Because it would take too much time to ride to DC (plus I’d be bored to tears riding through so much desert!). What’s in DC? Bike & business issues. This is as much an advocacy mission for small business as it is for cycling, although the two are, in my opinion, very related. In the past, we’ve pushed for federal spending to create cycling infrastructure and to make the needs of cyclists a part of normal road design, not an afterthought. We’ve done very well, in some ways perhaps too well. We focused on getting our piece of the pie, making sure the tax dollars collected were put to good use. What we missed is the extent to which the local bike shop is, itself, a very important part of that infrastructure. Your local bike shop makes cycling an easy thing to do, by having a local business that’s familiar with the cycling opportunities of the area, which helps to make sure you get the right bike. And of course keep that bike running, taking care of such simple things as flat tires and as complex as modifications for comfort and terrain.

But if your local bike shop goes out of business, perhaps cycling becomes the new golf, an activity with little support at its base but an active high-end elite that can either afford concierge-type service or makes a lifestyle out of learning enough about the bike that they can do everything themselves. You can say people should learn how to do simple things themselves, but how many of us even bother to change the oil in our car anymore? It’s pretty darned simple, but most of us don’t want to deal with that end of things. If we can’t plug in something new and throw something old out, it’s too complicated.

OK, so why might your local bike shop go out of business? For one thing, we’re not an “efficient” use of space. If you’ve been into one of our two stores, you’ll see over 200 bikes on display. In each. With many more in back. And we still don’t have everything people want. Rent is charged by the square foot, and it takes a lot of square footage for all those bikes. And rents in the SF Bay Area are going through the roof, as we compete with the Googles, Facebooks and Apples of the world, with endlessly-deep pockets.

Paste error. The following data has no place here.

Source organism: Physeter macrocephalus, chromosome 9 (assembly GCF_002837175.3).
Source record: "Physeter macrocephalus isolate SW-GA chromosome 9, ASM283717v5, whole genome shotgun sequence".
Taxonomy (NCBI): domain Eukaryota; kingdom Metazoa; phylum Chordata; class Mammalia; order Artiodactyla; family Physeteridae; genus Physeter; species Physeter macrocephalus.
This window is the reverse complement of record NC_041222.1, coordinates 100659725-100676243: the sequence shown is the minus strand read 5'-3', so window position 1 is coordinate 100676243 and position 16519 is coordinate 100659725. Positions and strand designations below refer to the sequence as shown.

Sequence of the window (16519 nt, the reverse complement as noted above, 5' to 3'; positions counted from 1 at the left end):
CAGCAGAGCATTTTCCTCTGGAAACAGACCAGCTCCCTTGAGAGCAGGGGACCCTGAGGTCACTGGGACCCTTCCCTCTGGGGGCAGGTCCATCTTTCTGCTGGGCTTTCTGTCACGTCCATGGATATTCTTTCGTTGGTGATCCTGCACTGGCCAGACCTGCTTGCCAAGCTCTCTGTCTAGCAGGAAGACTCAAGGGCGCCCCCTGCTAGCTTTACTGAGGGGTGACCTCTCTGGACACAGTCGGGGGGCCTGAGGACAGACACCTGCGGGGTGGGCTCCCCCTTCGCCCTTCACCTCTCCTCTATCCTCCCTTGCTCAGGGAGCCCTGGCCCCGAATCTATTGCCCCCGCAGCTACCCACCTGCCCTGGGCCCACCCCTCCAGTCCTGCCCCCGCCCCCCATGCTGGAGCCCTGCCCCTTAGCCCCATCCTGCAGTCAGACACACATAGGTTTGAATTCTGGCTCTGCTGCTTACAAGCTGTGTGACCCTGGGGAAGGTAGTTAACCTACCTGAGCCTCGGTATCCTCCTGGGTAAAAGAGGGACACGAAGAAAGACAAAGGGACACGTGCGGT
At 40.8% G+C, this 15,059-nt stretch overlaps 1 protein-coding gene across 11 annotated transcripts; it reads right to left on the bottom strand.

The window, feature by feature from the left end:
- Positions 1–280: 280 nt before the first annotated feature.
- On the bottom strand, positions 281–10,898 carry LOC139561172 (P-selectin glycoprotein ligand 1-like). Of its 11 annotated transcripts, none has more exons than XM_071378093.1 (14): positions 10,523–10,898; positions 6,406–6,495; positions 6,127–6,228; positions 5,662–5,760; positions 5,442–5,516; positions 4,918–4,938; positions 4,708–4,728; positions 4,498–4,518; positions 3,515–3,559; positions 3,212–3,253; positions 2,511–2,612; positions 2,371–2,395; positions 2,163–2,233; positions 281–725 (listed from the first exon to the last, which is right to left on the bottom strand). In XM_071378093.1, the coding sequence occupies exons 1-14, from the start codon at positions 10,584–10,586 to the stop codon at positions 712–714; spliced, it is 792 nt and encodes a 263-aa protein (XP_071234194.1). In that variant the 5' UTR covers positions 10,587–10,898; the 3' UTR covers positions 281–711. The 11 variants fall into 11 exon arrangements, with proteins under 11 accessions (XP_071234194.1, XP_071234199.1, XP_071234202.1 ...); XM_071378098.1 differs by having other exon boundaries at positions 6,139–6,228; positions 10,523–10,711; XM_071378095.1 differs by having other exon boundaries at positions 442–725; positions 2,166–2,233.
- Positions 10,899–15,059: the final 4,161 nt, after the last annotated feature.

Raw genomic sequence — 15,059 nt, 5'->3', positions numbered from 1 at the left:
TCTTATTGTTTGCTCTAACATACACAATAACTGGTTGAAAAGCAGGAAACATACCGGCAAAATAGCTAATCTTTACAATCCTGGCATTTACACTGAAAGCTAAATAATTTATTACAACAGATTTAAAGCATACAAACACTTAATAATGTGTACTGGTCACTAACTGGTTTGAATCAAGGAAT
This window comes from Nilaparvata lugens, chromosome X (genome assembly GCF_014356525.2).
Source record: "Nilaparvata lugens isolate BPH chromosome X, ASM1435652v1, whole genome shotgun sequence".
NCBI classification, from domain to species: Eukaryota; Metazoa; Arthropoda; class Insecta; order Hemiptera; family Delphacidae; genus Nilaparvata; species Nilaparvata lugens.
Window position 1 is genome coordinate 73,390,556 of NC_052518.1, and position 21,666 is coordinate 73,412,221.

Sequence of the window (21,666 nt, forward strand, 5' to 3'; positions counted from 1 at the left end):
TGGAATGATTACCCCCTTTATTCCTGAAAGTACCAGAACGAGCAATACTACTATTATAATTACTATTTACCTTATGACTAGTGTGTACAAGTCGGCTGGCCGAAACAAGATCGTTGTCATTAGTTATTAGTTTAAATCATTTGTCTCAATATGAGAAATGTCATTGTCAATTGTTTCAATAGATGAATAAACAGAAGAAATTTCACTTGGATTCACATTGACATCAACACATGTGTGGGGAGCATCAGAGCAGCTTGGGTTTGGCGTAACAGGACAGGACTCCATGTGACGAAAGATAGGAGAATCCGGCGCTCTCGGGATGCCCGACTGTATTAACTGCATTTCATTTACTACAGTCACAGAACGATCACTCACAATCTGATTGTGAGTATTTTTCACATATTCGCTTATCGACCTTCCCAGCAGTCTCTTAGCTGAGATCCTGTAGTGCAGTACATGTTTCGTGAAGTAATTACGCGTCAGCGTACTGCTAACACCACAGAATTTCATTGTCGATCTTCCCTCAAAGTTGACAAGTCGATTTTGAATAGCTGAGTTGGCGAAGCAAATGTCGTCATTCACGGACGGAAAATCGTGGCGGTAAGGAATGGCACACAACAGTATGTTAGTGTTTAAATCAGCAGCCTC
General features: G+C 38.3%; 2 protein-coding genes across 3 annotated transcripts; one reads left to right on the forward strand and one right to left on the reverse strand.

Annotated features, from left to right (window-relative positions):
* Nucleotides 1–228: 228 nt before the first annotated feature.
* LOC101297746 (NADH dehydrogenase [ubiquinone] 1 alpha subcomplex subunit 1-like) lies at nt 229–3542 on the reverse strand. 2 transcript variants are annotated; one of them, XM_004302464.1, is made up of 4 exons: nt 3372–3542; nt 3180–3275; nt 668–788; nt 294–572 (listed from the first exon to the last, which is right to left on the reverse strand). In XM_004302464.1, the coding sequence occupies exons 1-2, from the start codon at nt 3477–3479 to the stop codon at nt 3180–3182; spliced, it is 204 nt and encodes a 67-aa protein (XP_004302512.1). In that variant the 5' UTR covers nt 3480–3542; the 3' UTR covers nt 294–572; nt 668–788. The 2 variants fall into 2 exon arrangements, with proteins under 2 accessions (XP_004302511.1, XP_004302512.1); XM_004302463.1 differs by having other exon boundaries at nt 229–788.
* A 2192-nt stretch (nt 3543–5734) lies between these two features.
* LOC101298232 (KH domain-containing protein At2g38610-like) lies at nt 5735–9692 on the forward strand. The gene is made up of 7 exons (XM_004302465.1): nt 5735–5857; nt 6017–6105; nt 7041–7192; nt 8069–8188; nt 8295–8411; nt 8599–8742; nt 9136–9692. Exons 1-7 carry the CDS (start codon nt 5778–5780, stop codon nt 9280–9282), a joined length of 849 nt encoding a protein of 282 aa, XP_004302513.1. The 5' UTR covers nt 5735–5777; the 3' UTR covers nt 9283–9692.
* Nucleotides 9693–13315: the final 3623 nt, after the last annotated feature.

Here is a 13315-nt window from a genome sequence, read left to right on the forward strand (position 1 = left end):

But I can’t spend a lot of thought on things I can’t do anything about. What I can do is work at being as competitive as possible, with much of that coming from sharpening pencils internally, becoming leaner & meaner. Ironically, at the same time customer service needs to be better and better. That’s the internal part. Externally, there remains a huge loophole for sales tax on items purchased on-line from out-of-state vendors. A 9% disadvantage that, on higher-end product, can be pretty significant. We lose frequent sales to people coming in and asking us for advice on what they should get (type of tire, saddle, wheelset just being a few examples) and, while talking with them, they’ll look it up on their iPhone and find somebody on-line who can ship it to them without sales tax. For a while I used to think this sort of thing was an abheration, something done only by terribly-rude people, but Amazon and Ebay have worked their tails off trying to convince people that price is everything, click here and you’ll save the sales tax and have it in two days.

Aside from the fact that I have to charge customers who live in my area the tax and the on-line vendors don’t, there’s another issue- that those sales taxes go to support local services. Fire, police, schools, roads, transit systems, water treatment plants… all the things that make your community livable. Essentially it’s a price paid for enjoying the benefits of living where you do.

So part of what we’re doing in DC (“we” being a number of leaders from the bicycle business, along with some “vocal” local shop owners) is to work with congress to plug the sales tax loopholes. Resistance to doing so comes from many who believe it’s a “new” tax when, in virtually every state, the tax has always been owed, just not collected. And yes, I’m sure I’m not taking a very popular stance with many of my customers!

Beyond that, we’ll be working towards the usual… better infrastructure, but with an eye towards more-efficient infrastructure, making use of what’s already in place. Or keeping it in place, I should say. The local bike shops. If we go away, it might be compared to what happened in Los Angeles, when they tore up the massive light rail transit system back in the late 40s-early 50s. We’re paying an astronical cost putting transit back into Los Angeles today, paying for the mistake many times over. Can you imagine if tax-paying bike shops disappeared, in favor of government-subsidized co-ops?

More to come- (they’re getting ready to close the doors on my flight from Houston to DC)
Mike Jacoubowsky, Partner
Chain Reaction Bicycles